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Nigeria govt knew about Boko Haram school raid in advance and did nothing – Amnesty Intl

Published time: May 09, 2014 17:42
Former Nigerian Education Minister and Vice-President of the World Bank's Africa division (3rd L) Obiageli Ezekwesilieze speaks as she leads a march of Nigeria women and mothers of the kidnapped girls of Chibok, calling for their freedom in Abuja on April 30, 2014.(AFP Photo / Philip Ojisua )

Former Nigerian Education Minister and Vice-President of the World Bank's Africa division (3rd L) Obiageli Ezekwesilieze speaks as she leads a march of Nigeria women and mothers of the kidnapped girls of Chibok, calling for their freedom in Abuja on April 30, 2014.(AFP Photo / Philip Ojisua )

Nigeria’s armed forces had more than four hours warning of the attack on the school by hardline Islamist group Boko Haram in which 270 girls were kidnapped, but failed to take any action, says Amnesty International.

The rights group Amnesty International has said that it has been told by several credible sources that the Nigerian military was given more than four hours warning of the raid by Boko Haram on the school but failed to do anything about it.

Boko Haram, a militant Islamist group, has said that it captured the girls in the April 14 raid because they should be married and not in school. In a video released earlier this week Abubakar Sekau, Boko Haram’s leader, threatened to sell the students.

Fifty three of the girls managed to escape just after they were captured.

According to a number of sources interviewed by Amnesty local civilian patrols in Gagilam, a village neighboring Chibok where the girls were abducted, were the first to alert the authorities.The patrols are known as vigilantes and were set up by military and local authorities to counter Boko Haram.

A vigilante patrol in Gaiglam raised the alarm when a group of armed men entered the village on motorbikes and said they were on their way to Chibok. Locals immediately phoned a number of officials to warn them including the Borno State Governor and senior military commanders based in the regional capital Maiduguri.

“At around 10:00 PM on the 14 April, I called several security officers to inform them about earlier information I had received from the vigilantes in Gagilam village. They had told us that strange people had arrived in their village on motorbikes and they said they were heading to Chibok. I made several other calls including to Maiduguri. I was promised by the security people that reinforcements were on their way,” one local official told Amnesty.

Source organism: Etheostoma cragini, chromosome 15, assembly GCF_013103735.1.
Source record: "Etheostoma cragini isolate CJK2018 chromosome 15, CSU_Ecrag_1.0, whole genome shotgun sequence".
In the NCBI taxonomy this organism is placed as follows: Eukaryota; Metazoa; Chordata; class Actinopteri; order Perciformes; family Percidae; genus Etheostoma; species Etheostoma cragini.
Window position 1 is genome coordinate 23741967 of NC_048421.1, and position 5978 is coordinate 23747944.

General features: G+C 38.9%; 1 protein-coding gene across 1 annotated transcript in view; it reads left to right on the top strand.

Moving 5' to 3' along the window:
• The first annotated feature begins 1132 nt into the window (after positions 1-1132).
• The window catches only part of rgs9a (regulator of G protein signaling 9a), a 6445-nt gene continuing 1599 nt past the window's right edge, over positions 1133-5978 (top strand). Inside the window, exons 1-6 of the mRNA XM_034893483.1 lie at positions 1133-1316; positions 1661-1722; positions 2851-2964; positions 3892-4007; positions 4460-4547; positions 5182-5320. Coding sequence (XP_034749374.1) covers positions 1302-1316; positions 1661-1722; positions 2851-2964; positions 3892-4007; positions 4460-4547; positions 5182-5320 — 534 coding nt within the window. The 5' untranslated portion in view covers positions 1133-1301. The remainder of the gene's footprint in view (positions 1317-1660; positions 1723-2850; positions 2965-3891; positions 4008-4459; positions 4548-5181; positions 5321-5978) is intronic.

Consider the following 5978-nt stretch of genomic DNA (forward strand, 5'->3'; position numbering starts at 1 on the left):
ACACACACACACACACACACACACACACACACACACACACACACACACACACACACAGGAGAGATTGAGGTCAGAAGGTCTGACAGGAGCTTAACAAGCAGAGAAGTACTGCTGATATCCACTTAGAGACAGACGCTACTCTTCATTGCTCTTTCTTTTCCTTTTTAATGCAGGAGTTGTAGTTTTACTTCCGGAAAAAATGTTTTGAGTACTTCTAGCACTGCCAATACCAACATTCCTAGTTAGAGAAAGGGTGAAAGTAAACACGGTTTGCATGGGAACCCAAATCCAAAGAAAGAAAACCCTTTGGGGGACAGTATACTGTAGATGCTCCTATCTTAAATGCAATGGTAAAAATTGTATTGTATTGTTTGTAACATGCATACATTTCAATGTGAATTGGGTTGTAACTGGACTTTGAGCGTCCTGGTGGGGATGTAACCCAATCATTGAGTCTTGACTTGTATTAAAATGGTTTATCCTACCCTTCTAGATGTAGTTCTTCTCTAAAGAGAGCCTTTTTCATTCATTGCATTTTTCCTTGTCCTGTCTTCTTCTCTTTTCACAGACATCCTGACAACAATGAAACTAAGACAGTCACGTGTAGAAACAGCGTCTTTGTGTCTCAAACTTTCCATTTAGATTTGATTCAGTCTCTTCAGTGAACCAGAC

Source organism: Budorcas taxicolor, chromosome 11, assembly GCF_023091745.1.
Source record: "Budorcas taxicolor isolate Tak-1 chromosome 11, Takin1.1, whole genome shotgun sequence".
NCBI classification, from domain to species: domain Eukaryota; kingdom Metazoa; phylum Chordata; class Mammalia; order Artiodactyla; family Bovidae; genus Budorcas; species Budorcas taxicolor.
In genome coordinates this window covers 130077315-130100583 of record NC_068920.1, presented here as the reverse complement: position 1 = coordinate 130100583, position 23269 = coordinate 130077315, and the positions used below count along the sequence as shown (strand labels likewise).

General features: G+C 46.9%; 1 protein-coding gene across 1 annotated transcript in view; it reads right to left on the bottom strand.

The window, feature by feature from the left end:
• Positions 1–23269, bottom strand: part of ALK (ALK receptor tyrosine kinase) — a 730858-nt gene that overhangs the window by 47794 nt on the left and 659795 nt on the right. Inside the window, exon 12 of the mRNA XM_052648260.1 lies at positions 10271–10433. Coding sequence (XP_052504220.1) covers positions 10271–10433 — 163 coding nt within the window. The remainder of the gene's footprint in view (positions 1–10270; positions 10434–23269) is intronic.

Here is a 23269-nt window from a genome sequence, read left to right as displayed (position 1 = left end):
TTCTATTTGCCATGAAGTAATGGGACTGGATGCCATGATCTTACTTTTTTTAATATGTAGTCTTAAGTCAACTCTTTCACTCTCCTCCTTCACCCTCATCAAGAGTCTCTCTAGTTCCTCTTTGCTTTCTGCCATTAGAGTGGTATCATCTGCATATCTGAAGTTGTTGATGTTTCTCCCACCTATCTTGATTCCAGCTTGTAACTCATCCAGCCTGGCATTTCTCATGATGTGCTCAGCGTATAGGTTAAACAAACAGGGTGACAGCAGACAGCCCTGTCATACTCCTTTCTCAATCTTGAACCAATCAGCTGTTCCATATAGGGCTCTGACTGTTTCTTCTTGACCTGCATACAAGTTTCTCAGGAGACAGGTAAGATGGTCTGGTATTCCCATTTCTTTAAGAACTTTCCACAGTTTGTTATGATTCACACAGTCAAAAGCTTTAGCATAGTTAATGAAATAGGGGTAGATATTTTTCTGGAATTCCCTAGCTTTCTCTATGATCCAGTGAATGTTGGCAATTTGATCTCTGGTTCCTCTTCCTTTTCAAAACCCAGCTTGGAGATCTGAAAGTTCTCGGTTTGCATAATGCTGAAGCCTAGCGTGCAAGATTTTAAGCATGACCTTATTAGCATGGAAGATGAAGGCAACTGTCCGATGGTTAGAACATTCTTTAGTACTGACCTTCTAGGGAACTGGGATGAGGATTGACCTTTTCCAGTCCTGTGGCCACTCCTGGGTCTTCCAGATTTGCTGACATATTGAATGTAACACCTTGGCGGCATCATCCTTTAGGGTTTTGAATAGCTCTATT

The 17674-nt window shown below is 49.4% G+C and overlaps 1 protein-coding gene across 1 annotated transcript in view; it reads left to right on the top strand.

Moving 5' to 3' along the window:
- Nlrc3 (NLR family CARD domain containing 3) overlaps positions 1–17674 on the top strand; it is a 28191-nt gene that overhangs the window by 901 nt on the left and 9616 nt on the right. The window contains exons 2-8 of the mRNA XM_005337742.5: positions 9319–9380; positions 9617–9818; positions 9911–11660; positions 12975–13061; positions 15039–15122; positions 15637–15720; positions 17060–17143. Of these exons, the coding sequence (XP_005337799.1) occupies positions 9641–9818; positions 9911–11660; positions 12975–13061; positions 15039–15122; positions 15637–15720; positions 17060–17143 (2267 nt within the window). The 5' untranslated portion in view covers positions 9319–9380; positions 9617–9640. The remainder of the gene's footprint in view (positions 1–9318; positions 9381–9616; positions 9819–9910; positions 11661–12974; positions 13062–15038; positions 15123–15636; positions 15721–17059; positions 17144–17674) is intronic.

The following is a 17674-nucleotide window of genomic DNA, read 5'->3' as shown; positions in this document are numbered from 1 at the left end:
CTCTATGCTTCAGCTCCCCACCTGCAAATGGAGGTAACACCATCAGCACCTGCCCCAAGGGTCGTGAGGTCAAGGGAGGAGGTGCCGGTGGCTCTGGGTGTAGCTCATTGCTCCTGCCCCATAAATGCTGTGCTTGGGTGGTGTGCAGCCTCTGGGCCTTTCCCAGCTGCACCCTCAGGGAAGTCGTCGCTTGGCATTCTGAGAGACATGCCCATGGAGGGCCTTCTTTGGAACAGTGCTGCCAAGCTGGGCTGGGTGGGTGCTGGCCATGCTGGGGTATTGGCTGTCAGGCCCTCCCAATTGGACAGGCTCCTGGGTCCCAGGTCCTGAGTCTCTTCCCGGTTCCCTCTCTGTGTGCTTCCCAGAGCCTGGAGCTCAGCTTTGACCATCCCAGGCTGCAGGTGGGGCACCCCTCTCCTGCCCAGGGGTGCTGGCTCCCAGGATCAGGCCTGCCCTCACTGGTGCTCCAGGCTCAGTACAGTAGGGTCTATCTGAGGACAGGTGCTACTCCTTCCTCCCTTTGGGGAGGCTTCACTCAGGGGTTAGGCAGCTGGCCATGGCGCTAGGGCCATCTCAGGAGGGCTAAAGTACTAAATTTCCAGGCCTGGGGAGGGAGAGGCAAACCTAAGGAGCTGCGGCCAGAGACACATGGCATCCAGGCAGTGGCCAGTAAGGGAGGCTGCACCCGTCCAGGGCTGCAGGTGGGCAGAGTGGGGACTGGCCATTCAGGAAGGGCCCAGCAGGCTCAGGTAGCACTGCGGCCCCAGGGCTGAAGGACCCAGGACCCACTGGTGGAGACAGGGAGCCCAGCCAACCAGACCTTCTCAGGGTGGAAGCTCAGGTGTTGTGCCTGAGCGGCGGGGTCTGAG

Another official said he was phoned up by herdsmen who said armed men had asked him where the Government Girls Secondary School was in Chibok.

At about 11:45 the convoy of Boko Harem fighters which by this time consisted of about 200 men on motorbikes and in trucks entered Chibok and a gunfight broke out with the small garrison of 17 police and soldiers who were based in the town.

Outnumbered and outgunned the small security force eventually fled the town in the small hours leaving the Boko Haram fighters free to proceed to the girl’s secondary school where they abducted 270 school girls.

Two senior officers in the Nigerian military confirmed to Amnesty that they were aware of the attack even before the phone calls from local officials but were unable to mobilize reinforcements.

One officer told the rights group that his soldiers were fearful of engaging the militants who were often better equipped.

“There’s a lot of frustration, exhaustion and fatigue among officers and [troops] based in the hotspots. Many soldiers are afraid to go to the battle fronts,” he said.

Amnesty’s requests for a reaction from military headquarters in Abuja, the capital of Nigeria, have not been answered.

“The fact that Nigerian security forces knew about Boko Haram’s impending raid, but failed to take the immediate action needed to stop it, will only amplify the national and international outcry at this horrific crime,” said Netsanet Belay, Amnesty International’s Africa director.

Amnesty was also critical of efforts to try and secure the girls’ release, which have been hampered by an atmosphere of confusion and suspicion.

The climate of suspicion and lack of transparency about the rescue effort has been unhelpful – all authorities must work together to ensure the girls are brought home safely and more must be done to protect civilians in the future,” said Belay.

Boko Haram, which in the Hausa Language means ‘western education is forbidden’, began their insurgency in Borno state in north east Nigeria in 2009. At least 1,200 people are estimated to have been killed in the violence so-far this year.